Aircraft maintenance was either done on the parking aprons or in the only maintenance hanger we had at the time. Replacement of damaged or non-operating equipment followed the “black box” rule. Major electronic components were designed as plug-in black boxes. If a component was not working, it was pulled and replaced with another box. The pulled unit then was put on a test bench for repair. The scuttlebutt was that sometimes the first test was a hardy smack with an open hand. If the unit then tested OK, it was put back on the parts rack for future duty. Believe it or not. The closest I ever got to being hit by flying shrapnel was one afternoon, standing in front of the maintenance hanger. A Vietnamese pilot in training was taxiing his helicopter down the parking apron when he apparently lost control and plowed into a couple of parked helicopters. Everybody in the area hit the deck as pieces or rotor blades and fuselages went flying in all directions. Needless to say, we had some pissed-off Marine instructors and brass. 
UH-34 helicopters (we called them HUS) lined up on the Danang flight line included HMM-364, the Marine helicopter squadron known as the Purple Foxes. They replaced HMM-361, the Flying Tigers. In July of 1964, they  were replaced by the Golden Eagles, HMM-162.
Helicopter maintenance crews and avionics per-sonnel were in a constant work mode; making sure we had as many operational aircraft available as possible at all times. It was not an easy job in the heat and humidity of Danang.
Vietnamese Air Force helicopters, farther down the line, were used for operational missions and training.
Army UH-1 helicopter, or Huey, also was serviced at Danang. The Hueys had the firepower lacking in the Marine UH-34 and often flew fire suppression support for the Marine helicopters transporting ARVN troops into the field. 
Rubber fuel farm was being setup by Marine combat engineers for the storage of aviation fuel. The huge rubber bladders were laid above ground and surrounded with earthen berms to help contain leaks and prevent fires from spreading. 
South Vietnamese troops waiting to be transported into the jungle for another combat mission.
C-123 aircraft, used to transport every imaginable kind of cargo, from rice to pigs. Tropical weather characteristics of high temperature and high humidity caused lift problems for both fixed-wing aircraft and our helicopters.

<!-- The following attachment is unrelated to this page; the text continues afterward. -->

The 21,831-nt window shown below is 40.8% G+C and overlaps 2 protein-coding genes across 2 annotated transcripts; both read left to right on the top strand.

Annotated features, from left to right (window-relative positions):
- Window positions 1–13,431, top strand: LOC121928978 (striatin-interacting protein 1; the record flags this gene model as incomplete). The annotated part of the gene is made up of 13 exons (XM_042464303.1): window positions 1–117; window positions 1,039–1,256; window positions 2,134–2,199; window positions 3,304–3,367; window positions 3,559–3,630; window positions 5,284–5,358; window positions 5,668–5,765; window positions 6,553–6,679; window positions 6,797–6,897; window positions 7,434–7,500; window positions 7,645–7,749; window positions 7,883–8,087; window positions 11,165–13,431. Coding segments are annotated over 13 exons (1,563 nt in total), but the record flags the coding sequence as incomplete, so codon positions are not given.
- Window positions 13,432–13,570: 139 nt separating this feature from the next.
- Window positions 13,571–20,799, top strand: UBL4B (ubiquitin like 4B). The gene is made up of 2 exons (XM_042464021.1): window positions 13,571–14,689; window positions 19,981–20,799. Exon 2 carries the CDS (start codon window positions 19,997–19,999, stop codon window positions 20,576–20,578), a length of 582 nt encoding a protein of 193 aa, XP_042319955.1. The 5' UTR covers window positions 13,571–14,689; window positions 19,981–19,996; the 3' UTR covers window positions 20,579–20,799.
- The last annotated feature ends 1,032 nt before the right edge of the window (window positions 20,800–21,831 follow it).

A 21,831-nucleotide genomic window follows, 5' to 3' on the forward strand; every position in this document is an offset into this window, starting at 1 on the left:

Hueys sported two machine guns and eight unguided rockets on each side.
Three takeoff attempts were made by a C-123 pilot on a particularly hot and humid afternoon. We nervously watched as the plane finally lumbered into the air, using the full length of the runway and barely clearing a distant treeline.  We commented on how we were happy not being on that flight.
Fueling aircraft and other equipment initially was done from 55 gallon drums using hand pumps.
US Army advisors were always on hand as tactical advisors and to bolster troop morale.
Recovery of men and equipment. Helicopters were beginning to be damaged or shot down more frequently. We tried to recover any downed aircraft, but if the situation proved too difficult for extraction, a team of combat engineers were rappelled into the crash site where they destroyed the helicopter with explosives.
Skuttlebutt had it that visiting brass would often be granted the privilege of leading a flight on a combat mission. These officers sometimes had limited experience and wanted the air time to get their combat ribbons. On this occasion, the mission barely got off the ground before the commanding officer on this flight ditched his helicopter into the drink. 
Mechanics taking a break on the flight line.
ARVN troops waiting to board helicopters for their next combat mission.
Viet Cong prisoners. Or so we were told. The only enemy I ever saw in my six months at Danang. These prisoners (left and  right) were being held in a make-shift compound on the perimeter of the base. The ARVN guards were always happy to pose for a photo.
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Marsden matting, used to hastily construct parking ap-rons and taxi runways to facilitate the arrival of the first Marine helicopter squadron in 1963. Called PSP, or per-forated steel planking in Vietnam, the matting was used in World War II for the rapid construction of runways and landing strips.
SHUFLY United States Marine Corps Danang Airfield Operation
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The French left a small, primitive airfield at Danang. The runway was short, there was only one hanger, no revetment for aircraft, and no fueling facilities. A massive buildup and modernization program would transform this base into a major center for air operations throughout the pending war.